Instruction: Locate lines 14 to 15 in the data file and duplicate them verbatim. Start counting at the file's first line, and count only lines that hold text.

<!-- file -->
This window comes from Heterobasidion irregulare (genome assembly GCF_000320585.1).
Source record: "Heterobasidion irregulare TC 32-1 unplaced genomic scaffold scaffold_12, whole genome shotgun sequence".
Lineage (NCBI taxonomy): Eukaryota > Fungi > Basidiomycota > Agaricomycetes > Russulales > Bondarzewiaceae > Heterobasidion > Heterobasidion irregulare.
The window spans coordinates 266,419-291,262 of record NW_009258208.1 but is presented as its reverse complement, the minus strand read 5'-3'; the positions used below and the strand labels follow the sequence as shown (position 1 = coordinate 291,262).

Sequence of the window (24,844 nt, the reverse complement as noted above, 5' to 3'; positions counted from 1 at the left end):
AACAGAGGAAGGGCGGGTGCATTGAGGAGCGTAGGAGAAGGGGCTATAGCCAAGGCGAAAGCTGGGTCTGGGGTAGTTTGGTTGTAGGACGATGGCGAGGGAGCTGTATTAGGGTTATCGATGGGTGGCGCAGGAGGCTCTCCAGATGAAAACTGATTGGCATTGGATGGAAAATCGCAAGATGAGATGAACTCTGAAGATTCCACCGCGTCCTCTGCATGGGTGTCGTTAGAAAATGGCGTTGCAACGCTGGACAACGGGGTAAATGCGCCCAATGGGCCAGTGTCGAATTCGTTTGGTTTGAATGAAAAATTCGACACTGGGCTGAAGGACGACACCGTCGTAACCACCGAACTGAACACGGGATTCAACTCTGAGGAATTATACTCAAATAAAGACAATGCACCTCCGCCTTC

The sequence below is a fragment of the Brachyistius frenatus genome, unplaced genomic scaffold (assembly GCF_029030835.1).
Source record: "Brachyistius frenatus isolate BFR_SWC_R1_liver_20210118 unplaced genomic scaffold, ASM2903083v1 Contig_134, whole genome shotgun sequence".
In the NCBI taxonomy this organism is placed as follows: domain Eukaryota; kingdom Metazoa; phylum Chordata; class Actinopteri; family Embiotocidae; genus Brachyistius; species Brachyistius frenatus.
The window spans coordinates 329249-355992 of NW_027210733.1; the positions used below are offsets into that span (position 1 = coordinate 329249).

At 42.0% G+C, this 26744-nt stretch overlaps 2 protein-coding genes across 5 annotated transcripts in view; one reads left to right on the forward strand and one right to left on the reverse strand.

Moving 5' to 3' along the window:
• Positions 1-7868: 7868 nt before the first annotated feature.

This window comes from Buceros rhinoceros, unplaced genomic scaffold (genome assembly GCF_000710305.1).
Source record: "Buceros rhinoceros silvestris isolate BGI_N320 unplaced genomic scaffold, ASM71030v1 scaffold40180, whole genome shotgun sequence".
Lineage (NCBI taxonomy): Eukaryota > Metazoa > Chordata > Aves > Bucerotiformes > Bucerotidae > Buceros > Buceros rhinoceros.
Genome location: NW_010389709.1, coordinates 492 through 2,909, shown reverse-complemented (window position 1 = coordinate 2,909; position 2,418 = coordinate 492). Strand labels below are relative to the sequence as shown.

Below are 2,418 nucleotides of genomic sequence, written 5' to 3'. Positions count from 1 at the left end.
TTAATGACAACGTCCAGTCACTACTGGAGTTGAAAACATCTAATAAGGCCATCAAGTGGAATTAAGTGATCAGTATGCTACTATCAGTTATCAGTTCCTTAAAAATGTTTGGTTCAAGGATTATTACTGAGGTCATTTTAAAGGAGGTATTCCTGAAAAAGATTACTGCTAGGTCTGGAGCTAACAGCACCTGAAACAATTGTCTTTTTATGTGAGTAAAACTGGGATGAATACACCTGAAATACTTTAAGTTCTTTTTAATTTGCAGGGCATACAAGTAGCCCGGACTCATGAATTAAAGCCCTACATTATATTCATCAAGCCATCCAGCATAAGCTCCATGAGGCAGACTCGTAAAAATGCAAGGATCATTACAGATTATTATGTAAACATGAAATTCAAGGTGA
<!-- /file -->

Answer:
This window comes from Buceros rhinoceros, unplaced genomic scaffold (genome assembly GCF_000710305.1).
Source record: "Buceros rhinoceros silvestris isolate BGI_N320 unplaced genomic scaffold, ASM71030v1 scaffold40180, whole genome shotgun sequence".